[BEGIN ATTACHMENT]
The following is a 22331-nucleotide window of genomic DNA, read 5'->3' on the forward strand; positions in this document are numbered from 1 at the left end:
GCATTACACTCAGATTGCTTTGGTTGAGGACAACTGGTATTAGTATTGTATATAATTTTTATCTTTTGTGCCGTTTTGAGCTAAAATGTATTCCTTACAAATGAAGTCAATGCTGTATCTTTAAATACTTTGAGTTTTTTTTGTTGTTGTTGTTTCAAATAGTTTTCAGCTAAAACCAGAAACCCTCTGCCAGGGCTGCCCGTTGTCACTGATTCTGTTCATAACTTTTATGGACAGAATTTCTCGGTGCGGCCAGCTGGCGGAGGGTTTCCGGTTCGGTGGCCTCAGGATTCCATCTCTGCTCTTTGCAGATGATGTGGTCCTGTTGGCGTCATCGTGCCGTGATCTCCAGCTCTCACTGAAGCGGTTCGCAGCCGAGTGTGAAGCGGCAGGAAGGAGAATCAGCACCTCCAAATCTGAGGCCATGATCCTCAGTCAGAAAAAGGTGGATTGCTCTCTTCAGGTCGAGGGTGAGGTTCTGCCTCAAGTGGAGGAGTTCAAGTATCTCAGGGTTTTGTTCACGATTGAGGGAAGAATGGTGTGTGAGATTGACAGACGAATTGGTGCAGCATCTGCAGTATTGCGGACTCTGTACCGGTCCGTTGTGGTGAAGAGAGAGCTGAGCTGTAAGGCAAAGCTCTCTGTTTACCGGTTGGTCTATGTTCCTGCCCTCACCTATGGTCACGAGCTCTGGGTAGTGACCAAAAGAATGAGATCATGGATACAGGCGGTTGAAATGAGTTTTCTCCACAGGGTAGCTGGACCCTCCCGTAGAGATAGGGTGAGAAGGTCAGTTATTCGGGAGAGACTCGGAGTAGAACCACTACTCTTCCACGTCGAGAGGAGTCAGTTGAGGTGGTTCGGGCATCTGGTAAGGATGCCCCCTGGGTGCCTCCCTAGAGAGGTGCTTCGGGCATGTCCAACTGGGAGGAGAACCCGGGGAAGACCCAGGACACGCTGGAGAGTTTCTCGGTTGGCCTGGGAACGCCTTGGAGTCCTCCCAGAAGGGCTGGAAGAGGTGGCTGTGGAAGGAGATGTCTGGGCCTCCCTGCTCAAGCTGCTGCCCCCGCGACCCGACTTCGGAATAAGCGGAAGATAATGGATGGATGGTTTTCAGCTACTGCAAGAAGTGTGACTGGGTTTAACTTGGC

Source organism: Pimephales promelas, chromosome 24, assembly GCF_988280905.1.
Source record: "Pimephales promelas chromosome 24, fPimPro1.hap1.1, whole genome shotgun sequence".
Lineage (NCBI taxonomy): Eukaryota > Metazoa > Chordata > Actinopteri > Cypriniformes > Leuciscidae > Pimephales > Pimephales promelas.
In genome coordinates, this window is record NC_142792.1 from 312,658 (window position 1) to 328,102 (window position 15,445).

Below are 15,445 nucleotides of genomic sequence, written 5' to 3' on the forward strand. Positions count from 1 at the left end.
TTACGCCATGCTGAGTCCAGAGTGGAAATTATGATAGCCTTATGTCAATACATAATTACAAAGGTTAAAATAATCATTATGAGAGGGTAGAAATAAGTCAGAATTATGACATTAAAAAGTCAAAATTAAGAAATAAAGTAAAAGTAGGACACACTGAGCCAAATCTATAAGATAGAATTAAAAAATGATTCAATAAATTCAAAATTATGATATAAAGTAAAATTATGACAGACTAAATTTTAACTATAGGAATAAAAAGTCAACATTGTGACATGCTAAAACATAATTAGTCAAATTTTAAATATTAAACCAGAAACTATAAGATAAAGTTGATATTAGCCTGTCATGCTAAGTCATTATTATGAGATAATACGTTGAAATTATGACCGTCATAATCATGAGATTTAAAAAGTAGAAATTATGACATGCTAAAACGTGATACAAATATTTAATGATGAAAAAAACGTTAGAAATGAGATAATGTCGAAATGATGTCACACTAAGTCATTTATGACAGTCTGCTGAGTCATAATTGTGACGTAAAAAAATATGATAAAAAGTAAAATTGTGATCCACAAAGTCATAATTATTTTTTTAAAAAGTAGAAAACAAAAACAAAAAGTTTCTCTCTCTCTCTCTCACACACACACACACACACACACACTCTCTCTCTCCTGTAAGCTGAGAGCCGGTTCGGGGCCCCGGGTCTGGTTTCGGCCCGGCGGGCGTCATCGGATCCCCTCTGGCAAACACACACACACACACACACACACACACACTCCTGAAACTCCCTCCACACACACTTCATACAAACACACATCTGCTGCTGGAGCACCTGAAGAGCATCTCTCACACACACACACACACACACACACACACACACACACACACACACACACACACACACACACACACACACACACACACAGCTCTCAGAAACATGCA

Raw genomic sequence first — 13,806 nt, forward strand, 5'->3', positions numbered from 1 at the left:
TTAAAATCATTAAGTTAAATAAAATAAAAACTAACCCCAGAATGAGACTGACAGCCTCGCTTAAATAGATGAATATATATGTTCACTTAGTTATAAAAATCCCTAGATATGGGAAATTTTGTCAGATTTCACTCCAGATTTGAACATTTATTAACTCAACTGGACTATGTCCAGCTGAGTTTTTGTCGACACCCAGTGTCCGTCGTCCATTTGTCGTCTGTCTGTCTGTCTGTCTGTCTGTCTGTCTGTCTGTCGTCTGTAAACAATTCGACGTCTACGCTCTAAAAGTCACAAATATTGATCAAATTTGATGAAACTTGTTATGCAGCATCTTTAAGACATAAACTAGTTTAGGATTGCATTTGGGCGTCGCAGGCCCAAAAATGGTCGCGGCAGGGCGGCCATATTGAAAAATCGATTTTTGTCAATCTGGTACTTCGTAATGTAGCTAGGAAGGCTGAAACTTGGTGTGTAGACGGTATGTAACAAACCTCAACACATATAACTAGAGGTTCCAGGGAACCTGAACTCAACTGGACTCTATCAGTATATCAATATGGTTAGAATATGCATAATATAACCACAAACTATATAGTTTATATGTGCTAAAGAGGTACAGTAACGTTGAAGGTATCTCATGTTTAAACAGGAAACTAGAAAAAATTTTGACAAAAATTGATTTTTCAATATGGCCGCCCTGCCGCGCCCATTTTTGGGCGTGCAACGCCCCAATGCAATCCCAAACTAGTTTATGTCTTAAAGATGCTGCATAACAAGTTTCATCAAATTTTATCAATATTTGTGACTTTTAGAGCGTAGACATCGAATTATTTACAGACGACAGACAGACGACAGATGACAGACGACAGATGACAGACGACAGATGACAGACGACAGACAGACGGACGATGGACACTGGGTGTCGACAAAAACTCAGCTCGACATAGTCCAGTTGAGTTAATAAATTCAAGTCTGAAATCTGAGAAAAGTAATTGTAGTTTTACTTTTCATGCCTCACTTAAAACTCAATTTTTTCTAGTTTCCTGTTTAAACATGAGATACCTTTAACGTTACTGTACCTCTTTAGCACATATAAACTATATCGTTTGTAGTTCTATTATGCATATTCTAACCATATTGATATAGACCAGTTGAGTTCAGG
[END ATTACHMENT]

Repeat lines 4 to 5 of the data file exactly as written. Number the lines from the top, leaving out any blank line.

Source record: "Pimephales promelas chromosome 24, fPimPro1.hap1.1, whole genome shotgun sequence".
Lineage (NCBI taxonomy): Eukaryota > Metazoa > Chordata > Actinopteri > Cypriniformes > Leuciscidae > Pimephales > Pimephales promelas.